|18"x38" sketch, ready to make a pattern for my quilt|
A friend gave me a book for Christmas called Rare Encounters with Ordinary Birds by Lyanda Lynn Haupt. Haupt writes that your personal bird of the year is the first bird you see on New Year's Day--so in all likelihood, that bird will be an ordinary, every day, kind of bird. The idea is to observe and study your bird of the year, and discover that there is no such a thing as an ordinary bird, or for that matter, ordinary anything. Since I live on the shoreline of Puget Sound, my first bird sighting of the year was the ever-present seagull. I have quickly fallen in love with these very intelligent, family oriented birds that I've taken for granted for too many years.
Sketchbook Pro for Drawing
When I become enamoured with something, it usually means some quilts aren't far behind. Before the New Year, I had already planned out one large piece featuring seagulls feeding on a bait ball, (shown in an earlier post) but since I haven't collected enough fabrics to start work on that large-ish piece, I drew up this smaller sketch, using a photo I took on New Year's morning. To produce the sketch I used two pieces of software that I really like.
First of all, I used a drawing app called Sketchbook Pro on my iPad. It's an app that costs about $4.99 (at least when I bought it a couple years ago.) Like Photoshop, the app has layers, the ability to import photos, merge them, use a wide variety of drawing tools, save multiple versions, and export the final product to iPhoto. I use a stylus on the iPad, and it's almost as comfortable as a pencil. I love that I can "pinch it big" when I want to work on a detailed portion of a drawing. I used to haul around a large sketchbook, pens, pencils, a small set of watercolors and a camera every where I went--I looked ready to scale Everest. Now I just take my iPad. It's got it all plus GPS so I can get home after wandering around.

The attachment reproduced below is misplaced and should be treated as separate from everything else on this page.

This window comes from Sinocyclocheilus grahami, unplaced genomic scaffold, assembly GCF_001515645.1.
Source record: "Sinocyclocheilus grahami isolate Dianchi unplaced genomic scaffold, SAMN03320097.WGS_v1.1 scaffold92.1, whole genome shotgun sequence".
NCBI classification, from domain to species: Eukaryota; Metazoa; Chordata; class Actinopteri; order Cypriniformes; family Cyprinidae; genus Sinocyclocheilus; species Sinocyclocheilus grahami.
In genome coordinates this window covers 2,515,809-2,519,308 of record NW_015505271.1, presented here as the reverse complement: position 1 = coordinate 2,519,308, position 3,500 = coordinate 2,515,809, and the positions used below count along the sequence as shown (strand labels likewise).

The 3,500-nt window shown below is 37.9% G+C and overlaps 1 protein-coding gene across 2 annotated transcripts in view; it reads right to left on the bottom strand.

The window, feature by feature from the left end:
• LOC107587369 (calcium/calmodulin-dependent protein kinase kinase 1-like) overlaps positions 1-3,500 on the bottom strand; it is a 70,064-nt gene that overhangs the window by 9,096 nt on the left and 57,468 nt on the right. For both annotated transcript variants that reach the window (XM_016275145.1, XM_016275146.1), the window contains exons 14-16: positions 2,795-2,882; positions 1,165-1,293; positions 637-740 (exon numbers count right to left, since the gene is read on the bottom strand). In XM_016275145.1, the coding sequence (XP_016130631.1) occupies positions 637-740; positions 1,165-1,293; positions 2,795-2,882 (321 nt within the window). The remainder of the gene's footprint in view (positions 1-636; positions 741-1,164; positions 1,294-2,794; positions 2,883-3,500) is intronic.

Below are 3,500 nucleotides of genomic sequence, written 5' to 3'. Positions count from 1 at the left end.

PosteRazor for Printing it BIG
I used to go through all kinds of gyrations trying to enlarge my drawings to the size I wanted for a quilt--I've used overhead projectors, opaque projectors, grid enlargements, and Kinkos. But not any more thanks to a FREE (my favorite price) on-line program called PosteRazor. (There are probably other programs like this one, but this is the one I found first, and really like.) When I have a sketch that makes me itch to start cutting fabric, I export the sketch from Sketchbook Pro to iPhoto, and then import it to PosteRazor--a very easy process.
Once imported into PoasteRazor, the program asks you to select the size you want your image to be, and it then automatically converts the image to a PFD--all you have to do is hit the print button, and out comes your drawing on umpteen sheets of 8.5x11 paper. I don't know the upper size limits for printing, but I've had not trouble printing 5'x6' foot images. That's plenty big enough for my needs. It is a bit of a pain to tape all the sheets of paper together, and my main advice is DO NOT let the stack of papers get out of order under any circumstances, or you will become as looney as a box of frogs. (You can enlarge any image, including photos, but you'll mow through a whole lot of printer ink if you print a photo.)
Although it takes a bit of time to assemble all the pages of the printout, it takes FAR less time than dinking around with a jiggly overhead projector image or going to the mainland to visit Kinkos. This printout becomes my master drawing. It's what I use to make my freezer paper patterns. Unlike my hand drawn master patterns from the days of yore, if I mess this one up, the PosteRazor PFD is saved on my computer so I can print another. Yippee.